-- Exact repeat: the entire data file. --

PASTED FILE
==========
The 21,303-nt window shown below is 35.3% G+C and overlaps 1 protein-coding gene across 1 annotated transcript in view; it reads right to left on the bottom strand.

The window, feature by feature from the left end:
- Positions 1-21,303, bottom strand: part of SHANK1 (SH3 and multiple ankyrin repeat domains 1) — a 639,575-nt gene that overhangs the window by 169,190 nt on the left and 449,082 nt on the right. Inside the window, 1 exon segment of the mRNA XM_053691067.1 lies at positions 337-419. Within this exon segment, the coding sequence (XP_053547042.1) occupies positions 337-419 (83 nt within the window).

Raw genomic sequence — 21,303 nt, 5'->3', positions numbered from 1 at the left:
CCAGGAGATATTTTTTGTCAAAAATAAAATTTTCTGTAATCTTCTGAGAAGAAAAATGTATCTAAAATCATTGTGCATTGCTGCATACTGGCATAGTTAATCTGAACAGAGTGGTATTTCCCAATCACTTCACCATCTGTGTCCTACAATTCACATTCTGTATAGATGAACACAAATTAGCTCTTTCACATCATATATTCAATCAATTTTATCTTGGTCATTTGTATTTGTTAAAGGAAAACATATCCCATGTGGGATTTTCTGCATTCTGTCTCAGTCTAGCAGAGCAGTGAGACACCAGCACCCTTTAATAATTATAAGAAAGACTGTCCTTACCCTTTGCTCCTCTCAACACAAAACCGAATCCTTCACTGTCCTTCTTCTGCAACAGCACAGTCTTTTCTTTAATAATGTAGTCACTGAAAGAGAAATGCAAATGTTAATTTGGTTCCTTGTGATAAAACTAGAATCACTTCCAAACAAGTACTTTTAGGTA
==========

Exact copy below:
The 21,303-nt window shown below is 35.3% G+C and overlaps 1 protein-coding gene across 1 annotated transcript in view; it reads right to left on the bottom strand.

The window, feature by feature from the left end:
- Positions 1-21,303, bottom strand: part of SHANK1 (SH3 and multiple ankyrin repeat domains 1) — a 639,575-nt gene that overhangs the window by 169,190 nt on the left and 449,082 nt on the right. Inside the window, 1 exon segment of the mRNA XM_053691067.1 lies at positions 337-419. Within this exon segment, the coding sequence (XP_053547042.1) occupies positions 337-419 (83 nt within the window).

Raw genomic sequence — 21,303 nt, 5'->3', positions numbered from 1 at the left:
CCAGGAGATATTTTTTGTCAAAAATAAAATTTTCTGTAATCTTCTGAGAAGAAAAATGTATCTAAAATCATTGTGCATTGCTGCATACTGGCATAGTTAATCTGAACAGAGTGGTATTTCCCAATCACTTCACCATCTGTGTCCTACAATTCACATTCTGTATAGATGAACACAAATTAGCTCTTTCACATCATATATTCAATCAATTTTATCTTGGTCATTTGTATTTGTTAAAGGAAAACATATCCCATGTGGGATTTTCTGCATTCTGTCTCAGTCTAGCAGAGCAGTGAGACACCAGCACCCTTTAATAATTATAAGAAAGACTGTCCTTACCCTTTGCTCCTCTCAACACAAAACCGAATCCTTCACTGTCCTTCTTCTGCAACAGCACAGTCTTTTCTTTAATAATGTAGTCACTGAAAGAGAAATGCAAATGTTAATTTGGTTCCTTGTGATAAAACTAGAATCACTTCCAAACAAGTACTTTTAGGTA